We also agree with Metz, who states (see Resources 1) that “In the long run it will most likely be a combination (of technologies) that will enable the Internet to offer QoS.” When the long run materializes, we're confident that Linux will be a part of the solution, because QoS in the Internet is definitely “where you want to go tomorrow”.
Michael Stricklen (email@example.com) is a research assistant at the UAB Center for Telecommunications Education and Research. He enjoys tinkering with Linux projects and networking gear. When not in front of a computer, Michael would prefer to be riding a snowboard.
Bob Cummings (firstname.lastname@example.org) is a research assistant at the UAB Center for Telecommunications Education and Research. In his spare time, he likes to spend time with friends, play RPGs and hone his Perl skills.
Stan McClellan (email@example.com) is a Linux enthusiast who happens to be employed in the UAB Dept. of Electrical and Computer Engineering. When he isn't “playing Professor” by hustling research money or teaching classes, he can be found wandering around, pestering students for “interesting results”
Practical Task Scheduling Deployment
July 20, 2016 12:00 pm CDT
One of the best things about the UNIX environment (aside from being stable and efficient) is the vast array of software tools available to help you do your job. Traditionally, a UNIX tool does only one thing, but does that one thing very well. For example, grep is very easy to use and can search vast amounts of data quickly. The find tool can find a particular file or files based on all kinds of criteria. It's pretty easy to string these tools together to build even more powerful tools, such as a tool that finds all of the .log files in the /home directory and searches each one for a particular entry. This erector-set mentality allows UNIX system administrators to seem to always have the right tool for the job.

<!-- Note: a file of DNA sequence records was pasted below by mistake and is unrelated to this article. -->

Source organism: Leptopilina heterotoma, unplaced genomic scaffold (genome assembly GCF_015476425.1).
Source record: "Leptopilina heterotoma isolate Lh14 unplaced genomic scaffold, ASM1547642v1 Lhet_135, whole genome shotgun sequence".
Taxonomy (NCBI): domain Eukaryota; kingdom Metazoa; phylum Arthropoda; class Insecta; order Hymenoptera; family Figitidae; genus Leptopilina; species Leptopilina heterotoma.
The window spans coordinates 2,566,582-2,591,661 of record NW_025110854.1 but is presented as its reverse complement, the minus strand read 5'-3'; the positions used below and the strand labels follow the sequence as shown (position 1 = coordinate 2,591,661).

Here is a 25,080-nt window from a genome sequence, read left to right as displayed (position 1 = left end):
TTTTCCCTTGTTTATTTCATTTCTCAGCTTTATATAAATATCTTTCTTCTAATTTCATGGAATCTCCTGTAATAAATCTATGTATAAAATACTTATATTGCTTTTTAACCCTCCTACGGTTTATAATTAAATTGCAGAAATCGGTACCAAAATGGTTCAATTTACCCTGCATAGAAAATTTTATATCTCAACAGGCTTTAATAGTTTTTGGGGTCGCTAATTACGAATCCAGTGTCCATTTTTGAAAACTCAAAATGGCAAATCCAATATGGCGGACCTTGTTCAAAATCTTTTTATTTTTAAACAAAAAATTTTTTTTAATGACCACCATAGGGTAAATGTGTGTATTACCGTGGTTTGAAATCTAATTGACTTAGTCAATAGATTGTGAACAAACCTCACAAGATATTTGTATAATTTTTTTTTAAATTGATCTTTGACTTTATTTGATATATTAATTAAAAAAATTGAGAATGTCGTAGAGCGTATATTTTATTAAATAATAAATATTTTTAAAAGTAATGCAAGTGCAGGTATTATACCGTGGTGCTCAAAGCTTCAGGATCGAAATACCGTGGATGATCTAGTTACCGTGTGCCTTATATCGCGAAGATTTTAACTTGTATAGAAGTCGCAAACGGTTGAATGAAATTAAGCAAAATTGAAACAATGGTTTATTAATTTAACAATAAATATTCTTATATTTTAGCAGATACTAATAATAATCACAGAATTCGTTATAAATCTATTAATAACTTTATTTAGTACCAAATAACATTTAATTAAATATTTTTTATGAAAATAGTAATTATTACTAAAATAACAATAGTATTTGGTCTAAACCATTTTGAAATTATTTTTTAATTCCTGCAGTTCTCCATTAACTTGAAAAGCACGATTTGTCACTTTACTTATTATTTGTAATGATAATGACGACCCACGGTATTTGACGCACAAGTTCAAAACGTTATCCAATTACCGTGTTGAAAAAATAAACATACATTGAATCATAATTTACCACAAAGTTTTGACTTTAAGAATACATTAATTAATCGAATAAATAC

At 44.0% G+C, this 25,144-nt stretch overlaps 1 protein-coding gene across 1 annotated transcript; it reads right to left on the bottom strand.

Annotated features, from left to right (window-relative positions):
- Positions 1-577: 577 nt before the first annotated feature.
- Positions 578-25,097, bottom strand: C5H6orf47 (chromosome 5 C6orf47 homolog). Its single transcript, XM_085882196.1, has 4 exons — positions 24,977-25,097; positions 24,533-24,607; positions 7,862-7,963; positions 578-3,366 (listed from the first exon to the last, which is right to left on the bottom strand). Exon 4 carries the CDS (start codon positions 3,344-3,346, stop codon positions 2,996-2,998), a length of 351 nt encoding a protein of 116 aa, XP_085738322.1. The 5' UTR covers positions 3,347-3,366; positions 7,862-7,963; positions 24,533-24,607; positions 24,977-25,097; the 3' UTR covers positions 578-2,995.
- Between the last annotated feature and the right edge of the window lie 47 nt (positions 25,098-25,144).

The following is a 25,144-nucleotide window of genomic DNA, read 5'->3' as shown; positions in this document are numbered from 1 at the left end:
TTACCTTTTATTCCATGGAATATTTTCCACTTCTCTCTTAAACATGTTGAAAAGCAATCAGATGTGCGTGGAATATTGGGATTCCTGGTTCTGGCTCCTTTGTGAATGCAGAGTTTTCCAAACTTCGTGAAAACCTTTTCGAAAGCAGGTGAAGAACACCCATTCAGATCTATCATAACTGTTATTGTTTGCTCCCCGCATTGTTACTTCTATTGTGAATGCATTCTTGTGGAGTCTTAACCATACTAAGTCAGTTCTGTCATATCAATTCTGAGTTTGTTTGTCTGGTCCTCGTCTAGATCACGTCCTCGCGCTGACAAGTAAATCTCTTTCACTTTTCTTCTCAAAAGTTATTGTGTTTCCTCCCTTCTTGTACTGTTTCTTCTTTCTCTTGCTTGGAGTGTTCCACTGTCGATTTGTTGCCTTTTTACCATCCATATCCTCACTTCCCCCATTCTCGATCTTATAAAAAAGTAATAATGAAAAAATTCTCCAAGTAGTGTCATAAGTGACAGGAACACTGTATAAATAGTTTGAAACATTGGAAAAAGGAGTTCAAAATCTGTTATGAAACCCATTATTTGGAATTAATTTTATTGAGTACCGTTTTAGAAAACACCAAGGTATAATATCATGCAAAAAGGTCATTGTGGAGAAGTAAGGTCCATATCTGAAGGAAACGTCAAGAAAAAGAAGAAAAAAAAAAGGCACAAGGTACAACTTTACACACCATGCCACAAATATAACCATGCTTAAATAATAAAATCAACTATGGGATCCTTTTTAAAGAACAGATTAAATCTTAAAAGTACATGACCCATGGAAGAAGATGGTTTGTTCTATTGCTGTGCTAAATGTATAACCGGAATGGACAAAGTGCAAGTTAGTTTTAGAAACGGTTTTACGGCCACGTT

Cron traditionally has been considered another such a tool for job scheduling, but is it enough? This webinar considers that very question. The first part builds on a previous Geek Guide, Beyond Cron, and briefly describes how to know when it might be time to consider upgrading your job scheduling infrastructure. The second part presents an actual planning and implementation framework.
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With all the industry talk about the benefits of Linux on Power and all the performance advantages offered by its open architecture, you may be considering a move in that direction. If you are thinking about analytics, big data and cloud computing, you would be right to evaluate Power. The idea of using commodity x86 hardware and replacing it every three years is an outdated cost model. It doesn’t consider the total cost of ownership, and it doesn’t consider the advantage of real processing power, high-availability and multithreading like a demon.
This ebook takes a look at some of the practical applications of the Linux on Power platform and ways you might bring all the performance power of this open architecture to bear for your organization. There are no smoke and mirrors here—just hard, cold, empirical evidence provided by independent sources. I also consider some innovative ways Linux on Power will be used in the future.Get the Guide